Malacañang: At least Duterte didn’t order military vs Rappler

Pia Ranada
Malacañang: At least Duterte didn’t order military vs Rappler
If the President really wanted to shut down Rappler, he would have 'sent the Armed Forces to their offices and padlocked them,' says Presidential Spokesman Harry Roque

MANILA, Philippines – In an apparent bid to downplay the Securities and Exchange Commission (SEC) ruling against Rappler, Presidential Spokesman Harry Roque said that things could have been worse.

If President Rodrigo Duterte really wanted to close the news website down, he would have called on the military.

“If the President wanted to do that, he could’ve just sent the Armed Forces to their offices and padlocked them,” said Roque on Tuesday, January 16, during a Palace press briefing.

Such a show of force against media has been used by past regimes, said Roque.

“The President has never done that,” he said. (READ: Stand with Rappler, defend press freedom)

The last time the Philippines witnessed military seizure and takeover of media companies’ offices and assets was during the dictatorship of Ferdinand Marcos. (READ: Duterte says his martial law to be similar to Marcos time)

Duterte has proclaimed his admiration for Marcos and the late dictator’s policies, and is good friends with members of his family, including namesake Ferdinand “Bongbong” Marcos Jr and Ilocos Norte Governor Imee Marcos. (READ: Duterte: If I were Marcoses, I’d return wealth for immunity)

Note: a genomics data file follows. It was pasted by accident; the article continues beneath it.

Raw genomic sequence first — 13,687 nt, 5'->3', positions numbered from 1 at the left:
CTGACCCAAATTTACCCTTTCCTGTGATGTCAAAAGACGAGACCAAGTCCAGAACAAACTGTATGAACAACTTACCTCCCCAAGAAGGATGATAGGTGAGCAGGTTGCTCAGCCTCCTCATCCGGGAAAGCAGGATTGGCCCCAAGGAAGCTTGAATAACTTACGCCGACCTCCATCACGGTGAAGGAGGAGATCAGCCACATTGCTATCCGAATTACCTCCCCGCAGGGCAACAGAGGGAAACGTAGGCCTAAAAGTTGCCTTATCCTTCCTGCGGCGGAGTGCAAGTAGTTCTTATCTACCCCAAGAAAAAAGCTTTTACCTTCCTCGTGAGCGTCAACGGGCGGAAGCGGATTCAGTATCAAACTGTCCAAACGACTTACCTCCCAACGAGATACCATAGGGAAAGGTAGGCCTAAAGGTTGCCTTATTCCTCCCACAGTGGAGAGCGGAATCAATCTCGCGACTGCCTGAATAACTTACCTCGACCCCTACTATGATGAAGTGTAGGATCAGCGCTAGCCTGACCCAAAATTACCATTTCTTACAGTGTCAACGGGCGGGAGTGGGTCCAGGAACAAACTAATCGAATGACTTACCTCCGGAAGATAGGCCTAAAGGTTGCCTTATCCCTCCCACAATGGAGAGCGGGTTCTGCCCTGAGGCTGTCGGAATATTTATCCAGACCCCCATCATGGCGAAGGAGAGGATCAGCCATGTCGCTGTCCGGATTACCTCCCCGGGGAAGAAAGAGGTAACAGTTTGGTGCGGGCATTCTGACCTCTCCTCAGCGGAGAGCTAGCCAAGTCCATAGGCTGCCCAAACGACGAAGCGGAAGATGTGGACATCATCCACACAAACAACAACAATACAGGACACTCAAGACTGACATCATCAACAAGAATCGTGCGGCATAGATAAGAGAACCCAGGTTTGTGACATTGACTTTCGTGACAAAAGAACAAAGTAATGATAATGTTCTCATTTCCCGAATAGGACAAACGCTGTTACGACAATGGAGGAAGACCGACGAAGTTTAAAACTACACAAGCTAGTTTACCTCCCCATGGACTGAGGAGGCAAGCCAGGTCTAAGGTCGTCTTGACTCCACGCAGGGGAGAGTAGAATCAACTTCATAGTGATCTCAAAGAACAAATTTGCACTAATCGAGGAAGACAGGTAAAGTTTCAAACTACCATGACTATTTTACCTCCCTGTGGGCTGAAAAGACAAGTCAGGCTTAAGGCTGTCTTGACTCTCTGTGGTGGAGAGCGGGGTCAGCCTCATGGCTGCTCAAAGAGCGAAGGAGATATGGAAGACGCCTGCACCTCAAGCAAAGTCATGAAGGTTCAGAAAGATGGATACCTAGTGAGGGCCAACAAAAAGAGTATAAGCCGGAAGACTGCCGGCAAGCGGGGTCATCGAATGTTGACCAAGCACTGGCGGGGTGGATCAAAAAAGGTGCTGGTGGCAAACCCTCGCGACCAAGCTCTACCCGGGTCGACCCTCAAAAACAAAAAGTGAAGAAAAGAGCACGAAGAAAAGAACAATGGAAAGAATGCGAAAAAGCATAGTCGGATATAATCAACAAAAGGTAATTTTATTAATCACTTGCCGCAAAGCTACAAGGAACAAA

The President’s critics called him a “lapdog” of the Marcos family, after he green-lighted the late dictator’s burial at the Libingan ng mga Bayani in September 2017.

Duterte has also been called out by press freedom advocates and human rights groups for his attacks against media. (READ: Journalist groups hit SEC decision vs Rappler)

After warning media about “karma,” he vowed to block the franchise renewal of television network ABS-CBN and to file multiple estafa charges against it; and initiated government efforts to take over land controlled by owners of the Philippine Daily Inquirer

The Prietos eventually sold their shares of the media company to businessman Ramon Ang who enjoys friendly ties with Duterte. (READ: Business journalists slam ‘darker agenda’ behind SEC ruling on Rappler) –

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Pia Ranada

Pia Ranada is a senior reporter for Rappler covering Philippine politics and environmental issues. For tips and story suggestions, email her at